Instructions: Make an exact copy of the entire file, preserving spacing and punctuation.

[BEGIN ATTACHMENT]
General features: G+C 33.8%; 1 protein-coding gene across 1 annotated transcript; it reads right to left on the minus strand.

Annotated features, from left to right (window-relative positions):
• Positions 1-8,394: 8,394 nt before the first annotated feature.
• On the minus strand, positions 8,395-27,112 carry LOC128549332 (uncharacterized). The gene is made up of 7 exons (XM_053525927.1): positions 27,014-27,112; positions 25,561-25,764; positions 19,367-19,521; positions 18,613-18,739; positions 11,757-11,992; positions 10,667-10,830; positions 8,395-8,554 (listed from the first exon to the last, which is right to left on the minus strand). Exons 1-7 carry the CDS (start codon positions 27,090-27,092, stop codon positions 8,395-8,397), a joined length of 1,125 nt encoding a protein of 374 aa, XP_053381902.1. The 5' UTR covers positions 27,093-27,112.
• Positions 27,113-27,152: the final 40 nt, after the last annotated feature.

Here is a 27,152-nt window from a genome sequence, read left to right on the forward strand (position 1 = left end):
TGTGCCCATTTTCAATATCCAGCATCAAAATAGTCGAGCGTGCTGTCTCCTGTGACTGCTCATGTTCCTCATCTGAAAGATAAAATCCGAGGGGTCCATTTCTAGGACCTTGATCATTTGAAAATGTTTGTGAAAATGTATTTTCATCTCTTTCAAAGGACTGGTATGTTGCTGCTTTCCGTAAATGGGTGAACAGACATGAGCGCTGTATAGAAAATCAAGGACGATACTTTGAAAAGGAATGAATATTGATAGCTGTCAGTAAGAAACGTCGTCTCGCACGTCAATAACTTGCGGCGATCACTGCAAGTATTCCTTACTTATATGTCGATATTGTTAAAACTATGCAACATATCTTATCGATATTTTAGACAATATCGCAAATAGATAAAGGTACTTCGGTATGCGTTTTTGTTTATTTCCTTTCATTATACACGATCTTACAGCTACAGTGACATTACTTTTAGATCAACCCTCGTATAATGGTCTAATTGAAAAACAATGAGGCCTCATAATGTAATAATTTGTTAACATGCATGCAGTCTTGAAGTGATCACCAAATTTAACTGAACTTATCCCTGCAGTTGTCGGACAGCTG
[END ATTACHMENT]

General features: G+C 33.8%; 1 protein-coding gene across 1 annotated transcript; it reads right to left on the minus strand.

Annotated features, from left to right (window-relative positions):
• Positions 1-8,394: 8,394 nt before the first annotated feature.
• On the minus strand, positions 8,395-27,112 carry LOC128549332 (uncharacterized). The gene is made up of 7 exons (XM_053525927.1): positions 27,014-27,112; positions 25,561-25,764; positions 19,367-19,521; positions 18,613-18,739; positions 11,757-11,992; positions 10,667-10,830; positions 8,395-8,554 (listed from the first exon to the last, which is right to left on the minus strand). Exons 1-7 carry the CDS (start codon positions 27,090-27,092, stop codon positions 8,395-8,397), a joined length of 1,125 nt encoding a protein of 374 aa, XP_053381902.1. The 5' UTR covers positions 27,093-27,112.
• Positions 27,113-27,152: the final 40 nt, after the last annotated feature.

Here is a 27,152-nt window from a genome sequence, read left to right on the forward strand (position 1 = left end):
TGTGCCCATTTTCAATATCCAGCATCAAAATAGTCGAGCGTGCTGTCTCCTGTGACTGCTCATGTTCCTCATCTGAAAGATAAAATCCGAGGGGTCCATTTCTAGGACCTTGATCATTTGAAAATGTTTGTGAAAATGTATTTTCATCTCTTTCAAAGGACTGGTATGTTGCTGCTTTCCGTAAATGGGTGAACAGACATGAGCGCTGTATAGAAAATCAAGGACGATACTTTGAAAAGGAATGAATATTGATAGCTGTCAGTAAGAAACGTCGTCTCGCACGTCAATAACTTGCGGCGATCACTGCAAGTATTCCTTACTTATATGTCGATATTGTTAAAACTATGCAACATATCTTATCGATATTTTAGACAATATCGCAAATAGATAAAGGTACTTCGGTATGCGTTTTTGTTTATTTCCTTTCATTATACACGATCTTACAGCTACAGTGACATTACTTTTAGATCAACCCTCGTATAATGGTCTAATTGAAAAACAATGAGGCCTCATAATGTAATAATTTGTTAACATGCATGCAGTCTTGAAGTGATCACCAAATTTAACTGAACTTATCCCTGCAGTTGTCGGACAGCTG